John Pendleton Kennedy

Kennedy, John Pendleton

 

Born Oct. 25, 1795, in Baltimore; died Aug. 18, 1870, in Newport. American writer and public figure.

Kennedy was a supporter of the North in the Civil War of 1861–65. In the novel Swallow Barn (1832) he described the life of the Virginia planters in humorous terms. A romantic, he was influenced by W. Irving and J. F. Cooper, as evidenced in the historical novel Horse-Shoe Robinson (1835). In the novel Quodlibet (1840) he ridiculed American democracy from a conservative position.

WORKS

At Home and Abroad. [Philadelphia] 1872.

REFERENCES

Istoriia amerikanskoi literatury, vol. 1. Moscow-Leningrad, 1947.
Parrington, V. L. Osnovnye techeniia amerikanskoi mysli, vol. 2. Moscow, 1962.
Bohner, C. H. J. P. Kennedy: Gentleman From Baltimore. Baltimore [1961]. (Contains bibliography, pp. 238–41.)
References in periodicals archive ?
With examinations of novels and shorter pieces by antebellum author William Gilmore Simms and such luminaries as George Tucker, John Pendleton Kennedy, William Alexander Caruthers, Ellen Glasgow, William Faulkner, Caroline Gordon, Stark Young, Allen Tate, Andrew Lytle, Flannery O'Connor, Pat Conroy, James Everett Kibler and even Margaret Mitchell, Cantrell finds their themes and use of language to be uniquely Celtic rather than Anglo-Saxon, and sometimes dependent upon the unique understanding of a Southern audience who were in on the secret.
Four of his eight frontier or "border" novels are as graphically violent and chilling and as well-developed as those written by Robert Montgomery Bird or John Pendleton Kennedy.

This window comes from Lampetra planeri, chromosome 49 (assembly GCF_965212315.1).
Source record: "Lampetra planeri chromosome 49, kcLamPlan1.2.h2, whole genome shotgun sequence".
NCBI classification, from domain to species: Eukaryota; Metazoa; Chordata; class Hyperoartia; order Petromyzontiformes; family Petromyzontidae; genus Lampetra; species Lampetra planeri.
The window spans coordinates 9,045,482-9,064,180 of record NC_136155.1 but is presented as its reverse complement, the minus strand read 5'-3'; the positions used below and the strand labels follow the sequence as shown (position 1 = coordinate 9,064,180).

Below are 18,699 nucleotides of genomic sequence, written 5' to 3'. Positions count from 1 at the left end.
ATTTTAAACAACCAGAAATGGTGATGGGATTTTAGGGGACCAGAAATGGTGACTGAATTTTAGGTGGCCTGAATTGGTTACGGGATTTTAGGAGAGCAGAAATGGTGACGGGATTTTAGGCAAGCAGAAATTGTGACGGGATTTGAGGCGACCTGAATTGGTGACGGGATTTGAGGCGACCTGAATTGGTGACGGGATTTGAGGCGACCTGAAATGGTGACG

Toni Morrison in her influential and eloquent Playing in the Dark avoided the hard question of whether it was important to attend to the Africanist presence in the proslavery mind, and most of the other critics who join in this undertaking carefully avoid plantation novelist John Pendleton Kennedy, Southern romancer William Gilmore Simms, anti-abolitionist propaganda novelist Caroline Lee Hentz, proslavery socialist ideologue George Fitzhugh, and other antebellum proslavery writers, not to mention loathesome postbellum geniuses like Thomas Nelson Page.
Tracy studies five male novelists often associated with the defense of slavery and Southern culture: John Pendleton Kennedy, William Alexander Caruthers, Nathaniel Beverley Tucker, William Gilmore Simms, and James Ewell Heath, whom Tracy identifies as "the only true liberal of the group" (1).
A worthy example was John Pendleton Kennedy, a lawyer and politician as well as author.
His older brother, <IR> PHILIP PENDLETON COOKE </IR> , and a cousin, <IR> JOHN PENDLETON KENNEDY </IR> , were also authors.
As editor of the Messenger, Thompson published the writings of such eminent Southern authors as John Esten Cooke, Paul Hamilton Hayne, William Gilmore Simms, John Pendleton Kennedy, and Henry Timrod, and he encouraged many young writers.